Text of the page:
Introduction to Computer Science I Term
Swarm and Flocking Behavior:
Neighbors and Iterative Refinement (last updated 11/13/2007)
For the second deliverable, you will implement the elements of
actual swarm behavior. Swarming or flocking behavior relies on a
population of identical critters that are aware of and respond to other
critters in their respective neighborhoods.
Each critter steers left or right or accelerates or slows down based on
the collective behaviors of its neighbors. For this second
deliverable, we will
define neighborhoods for critters and the features over neighborhoods
that will be needed to determine the appropriate steering adjustments
that give rise to swarming. After reading the descriptions below,
you may want to
come back and read the sections on Separation, Cohesion and Alignment
In addition, we will refine our representation of a critter. Also, since we are
critters of different types (e.g., different types of birds), your critter
data type should include fields type
and color (both of which
should be symbols). In
order to have everyone on the same page, use the structure definition:
(define-struct critter (loc
vel type color)) where
location and velocity are posns and type and color are symbols.
Neighbors. The neighbors
of a particular critter make up a sub-set of the critters from the
total swarm that are close-enough to
the critter in question. (Note, this subset is still technically
a swarm -- a list of critters.) You should define a parameter NEIGHBOR-RADIUS that defines a
circle (centered on the given critter's current location), within which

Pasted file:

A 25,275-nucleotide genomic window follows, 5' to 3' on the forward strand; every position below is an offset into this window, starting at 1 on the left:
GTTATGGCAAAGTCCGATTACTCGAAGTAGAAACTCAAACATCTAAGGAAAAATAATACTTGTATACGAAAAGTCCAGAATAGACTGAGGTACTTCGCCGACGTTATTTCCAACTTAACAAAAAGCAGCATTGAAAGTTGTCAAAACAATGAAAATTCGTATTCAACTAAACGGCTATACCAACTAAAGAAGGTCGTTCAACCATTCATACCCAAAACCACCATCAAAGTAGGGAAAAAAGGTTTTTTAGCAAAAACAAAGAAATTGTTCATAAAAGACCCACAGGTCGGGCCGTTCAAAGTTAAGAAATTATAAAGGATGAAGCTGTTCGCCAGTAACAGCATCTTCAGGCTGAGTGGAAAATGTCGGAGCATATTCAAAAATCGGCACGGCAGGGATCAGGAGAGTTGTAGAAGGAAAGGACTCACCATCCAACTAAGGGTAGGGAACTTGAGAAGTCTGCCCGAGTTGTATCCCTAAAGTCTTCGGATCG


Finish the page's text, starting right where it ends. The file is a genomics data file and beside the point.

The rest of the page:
critters are considered to be close-enough (i.e., considered to be a neighbor). In addition, you
should define a parameter FIELD-OF-VIEW
as an angle (in radians) that defines how much of the circle is
perceived by the critter. The angle is a deflection, left and
right, from the critters current heading. Essentially, critters
within the wedge
of the circle directly behind the critter are not observed and should be ignored when considering neighbors.
Based on a set of neighbors for a given critter, we will want to
implement three behaviors: separation, cohesion, and alignment.
Critters should avoid bumping into neighbors, essentially maintaining a
"personal space" separation around each critter. At the same
time, critters want to stay close to the other critters so as to travel
in a cohesive group. In order to travel together in the group,
the critters want to align their speed and heading with their neighbors.
Each of the three behaviors -- separation, cohesion and alignment -- will be implemented by computing steering adjustment vectors
that will be employed during each critter's update. That is, in
your first deliverable you updated a critter's position by adding the
velocity vector. Now, critters' velocity vectors will be updated
by adjustments based on the three behaviors. This resulting
velocity will be used to update the critter's position as before.
Separation. In order to
implement separation, we will need to find the position offset (not just distance, but directional distance) from the